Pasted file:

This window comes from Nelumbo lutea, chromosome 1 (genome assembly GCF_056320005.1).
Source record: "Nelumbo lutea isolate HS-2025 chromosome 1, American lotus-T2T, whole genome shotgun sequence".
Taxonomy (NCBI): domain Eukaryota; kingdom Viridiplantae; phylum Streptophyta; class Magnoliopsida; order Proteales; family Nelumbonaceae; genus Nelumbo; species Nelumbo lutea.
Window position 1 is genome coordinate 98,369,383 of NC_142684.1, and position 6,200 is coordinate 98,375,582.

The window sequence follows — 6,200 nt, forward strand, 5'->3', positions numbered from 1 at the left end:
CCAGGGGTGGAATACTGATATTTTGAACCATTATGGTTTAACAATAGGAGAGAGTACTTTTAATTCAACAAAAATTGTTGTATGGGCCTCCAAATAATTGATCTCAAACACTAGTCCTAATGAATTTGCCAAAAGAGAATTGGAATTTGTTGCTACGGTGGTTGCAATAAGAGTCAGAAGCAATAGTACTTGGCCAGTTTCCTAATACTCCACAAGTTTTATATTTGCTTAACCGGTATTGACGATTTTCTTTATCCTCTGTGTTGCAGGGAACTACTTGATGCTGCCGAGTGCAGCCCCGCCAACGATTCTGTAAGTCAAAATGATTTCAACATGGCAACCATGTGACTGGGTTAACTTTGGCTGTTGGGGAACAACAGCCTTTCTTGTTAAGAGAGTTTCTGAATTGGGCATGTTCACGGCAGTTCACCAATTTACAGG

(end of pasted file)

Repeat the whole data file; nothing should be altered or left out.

This window comes from Nelumbo lutea, chromosome 1 (genome assembly GCF_056320005.1).
Source record: "Nelumbo lutea isolate HS-2025 chromosome 1, American lotus-T2T, whole genome shotgun sequence".
Taxonomy (NCBI): domain Eukaryota; kingdom Viridiplantae; phylum Streptophyta; class Magnoliopsida; order Proteales; family Nelumbonaceae; genus Nelumbo; species Nelumbo lutea.
Window position 1 is genome coordinate 98,369,383 of NC_142684.1, and position 6,200 is coordinate 98,375,582.

The window sequence follows — 6,200 nt, forward strand, 5'->3', positions numbered from 1 at the left end:
CCAGGGGTGGAATACTGATATTTTGAACCATTATGGTTTAACAATAGGAGAGAGTACTTTTAATTCAACAAAAATTGTTGTATGGGCCTCCAAATAATTGATCTCAAACACTAGTCCTAATGAATTTGCCAAAAGAGAATTGGAATTTGTTGCTACGGTGGTTGCAATAAGAGTCAGAAGCAATAGTACTTGGCCAGTTTCCTAATACTCCACAAGTTTTATATTTGCTTAACCGGTATTGACGATTTTCTTTATCCTCTGTGTTGCAGGGAACTACTTGATGCTGCCGAGTGCAGCCCCGCCAACGATTCTGTAAGTCAAAATGATTTCAACATGGCAACCATGTGACTGGGTTAACTTTGGCTGTTGGGGAACAACAGCCTTTCTTGTTAAGAGAGTTTCTGAATTGGGCATGTTCACGGCAGTTCACCAATTTACAGG